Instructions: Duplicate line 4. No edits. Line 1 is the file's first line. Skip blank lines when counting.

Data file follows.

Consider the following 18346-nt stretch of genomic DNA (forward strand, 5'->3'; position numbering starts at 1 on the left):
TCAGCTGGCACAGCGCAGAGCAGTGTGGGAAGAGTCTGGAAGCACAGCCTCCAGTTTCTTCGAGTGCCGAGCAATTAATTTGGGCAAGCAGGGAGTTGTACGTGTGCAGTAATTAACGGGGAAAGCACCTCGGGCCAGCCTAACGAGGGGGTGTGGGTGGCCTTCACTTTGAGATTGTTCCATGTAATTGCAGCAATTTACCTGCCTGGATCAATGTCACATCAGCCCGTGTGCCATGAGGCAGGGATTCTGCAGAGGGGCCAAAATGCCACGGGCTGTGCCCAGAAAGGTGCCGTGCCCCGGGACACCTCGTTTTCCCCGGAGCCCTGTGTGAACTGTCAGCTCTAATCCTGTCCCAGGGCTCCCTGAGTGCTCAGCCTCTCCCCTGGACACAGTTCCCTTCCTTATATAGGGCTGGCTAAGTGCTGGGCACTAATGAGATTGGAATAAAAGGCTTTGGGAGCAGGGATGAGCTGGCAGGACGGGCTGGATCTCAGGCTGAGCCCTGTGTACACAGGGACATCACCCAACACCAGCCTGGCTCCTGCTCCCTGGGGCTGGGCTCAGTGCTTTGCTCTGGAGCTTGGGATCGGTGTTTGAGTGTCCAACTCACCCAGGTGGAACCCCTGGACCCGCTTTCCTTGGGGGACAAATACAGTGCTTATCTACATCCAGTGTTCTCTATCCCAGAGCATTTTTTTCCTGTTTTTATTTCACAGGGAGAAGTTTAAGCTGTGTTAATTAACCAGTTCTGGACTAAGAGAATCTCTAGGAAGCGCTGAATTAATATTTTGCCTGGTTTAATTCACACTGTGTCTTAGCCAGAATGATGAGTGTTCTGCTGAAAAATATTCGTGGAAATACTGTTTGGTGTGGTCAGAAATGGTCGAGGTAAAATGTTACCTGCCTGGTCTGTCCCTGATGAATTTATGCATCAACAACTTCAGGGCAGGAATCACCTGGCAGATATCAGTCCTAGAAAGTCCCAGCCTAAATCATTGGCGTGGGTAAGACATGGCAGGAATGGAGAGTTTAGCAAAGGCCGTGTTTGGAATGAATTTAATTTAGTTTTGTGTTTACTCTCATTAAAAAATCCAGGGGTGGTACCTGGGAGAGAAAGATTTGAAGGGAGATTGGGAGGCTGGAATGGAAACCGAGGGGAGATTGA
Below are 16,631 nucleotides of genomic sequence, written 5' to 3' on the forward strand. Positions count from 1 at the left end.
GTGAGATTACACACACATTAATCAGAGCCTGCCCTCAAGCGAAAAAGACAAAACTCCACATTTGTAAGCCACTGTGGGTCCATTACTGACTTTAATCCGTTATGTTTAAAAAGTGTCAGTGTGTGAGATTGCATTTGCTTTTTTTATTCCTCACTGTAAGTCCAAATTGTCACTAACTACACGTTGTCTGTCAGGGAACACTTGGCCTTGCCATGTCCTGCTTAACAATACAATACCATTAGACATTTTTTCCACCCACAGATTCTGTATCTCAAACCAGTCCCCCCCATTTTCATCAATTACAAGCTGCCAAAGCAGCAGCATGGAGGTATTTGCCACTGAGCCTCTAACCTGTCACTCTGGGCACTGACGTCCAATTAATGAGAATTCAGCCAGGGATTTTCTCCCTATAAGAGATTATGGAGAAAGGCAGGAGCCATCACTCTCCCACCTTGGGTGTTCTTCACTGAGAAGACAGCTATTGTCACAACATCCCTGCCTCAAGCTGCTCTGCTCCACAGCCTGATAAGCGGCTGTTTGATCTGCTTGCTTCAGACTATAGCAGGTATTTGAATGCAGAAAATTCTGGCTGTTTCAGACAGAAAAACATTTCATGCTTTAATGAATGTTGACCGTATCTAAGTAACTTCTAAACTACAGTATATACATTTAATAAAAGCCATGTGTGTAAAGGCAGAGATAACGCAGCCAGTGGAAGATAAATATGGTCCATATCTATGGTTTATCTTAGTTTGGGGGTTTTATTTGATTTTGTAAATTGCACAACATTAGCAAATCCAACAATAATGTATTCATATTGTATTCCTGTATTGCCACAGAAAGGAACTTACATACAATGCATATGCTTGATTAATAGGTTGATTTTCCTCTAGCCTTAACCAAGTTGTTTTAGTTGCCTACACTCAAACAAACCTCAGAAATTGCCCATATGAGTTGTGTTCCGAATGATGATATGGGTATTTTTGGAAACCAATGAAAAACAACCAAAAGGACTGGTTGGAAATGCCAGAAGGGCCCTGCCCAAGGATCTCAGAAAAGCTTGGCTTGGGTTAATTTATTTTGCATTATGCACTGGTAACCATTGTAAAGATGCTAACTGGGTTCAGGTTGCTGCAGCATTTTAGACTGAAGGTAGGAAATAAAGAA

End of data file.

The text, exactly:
GTGAGATTACACACACATTAATCAGAGCCTGCCCTCAAGCGAAAAAGACAAAACTCCACATTTGTAAGCCACTGTGGGTCCATTACTGACTTTAATCCGTTATGTTTAAAAAGTGTCAGTGTGTGAGATTGCATTTGCTTTTTTTATTCCTCACTGTAAGTCCAAATTGTCACTAACTACACGTTGTCTGTCAGGGAACACTTGGCCTTGCCATGTCCTGCTTAACAATACAATACCATTAGACATTTTTTCCACCCACAGATTCTGTATCTCAAACCAGTCCCCCCCATTTTCATCAATTACAAGCTGCCAAAGCAGCAGCATGGAGGTATTTGCCACTGAGCCTCTAACCTGTCACTCTGGGCACTGACGTCCAATTAATGAGAATTCAGCCAGGGATTTTCTCCCTATAAGAGATTATGGAGAAAGGCAGGAGCCATCACTCTCCCACCTTGGGTGTTCTTCACTGAGAAGACAGCTATTGTCACAACATCCCTGCCTCAAGCTGCTCTGCTCCACAGCCTGATAAGCGGCTGTTTGATCTGCTTGCTTCAGACTATAGCAGGTATTTGAATGCAGAAAATTCTGGCTGTTTCAGACAGAAAAACATTTCATGCTTTAATGAATGTTGACCGTATCTAAGTAACTTCTAAACTACAGTATATACATTTAATAAAAGCCATGTGTGTAAAGGCAGAGATAACGCAGCCAGTGGAAGATAAATATGGTCCATATCTATGGTTTATCTTAGTTTGGGGGTTTTATTTGATTTTGTAAATTGCACAACATTAGCAAATCCAACAATAATGTATTCATATTGTATTCCTGTATTGCCACAGAAAGGAACTTACATACAATGCATATGCTTGATTAATAGGTTGATTTTCCTCTAGCCTTAACCAAGTTGTTTTAGTTGCCTACACTCAAACAAACCTCAGAAATTGCCCATATGAGTTGTGTTCCGAATGATGATATGGGTATTTTTGGAAACCAATGAAAAACAACCAAAAGGACTGGTTGGAAATGCCAGAAGGGCCCTGCCCAAGGATCTCAGAAAAGCTTGGCTTGGGTTAATTTATTTTGCATTATGCACTGGTAACCATTGTAAAGATGCTAACTGGGTTCAGGTTGCTGCAGCATTTTAGACTGAAGGTAGGAAATAAAGAA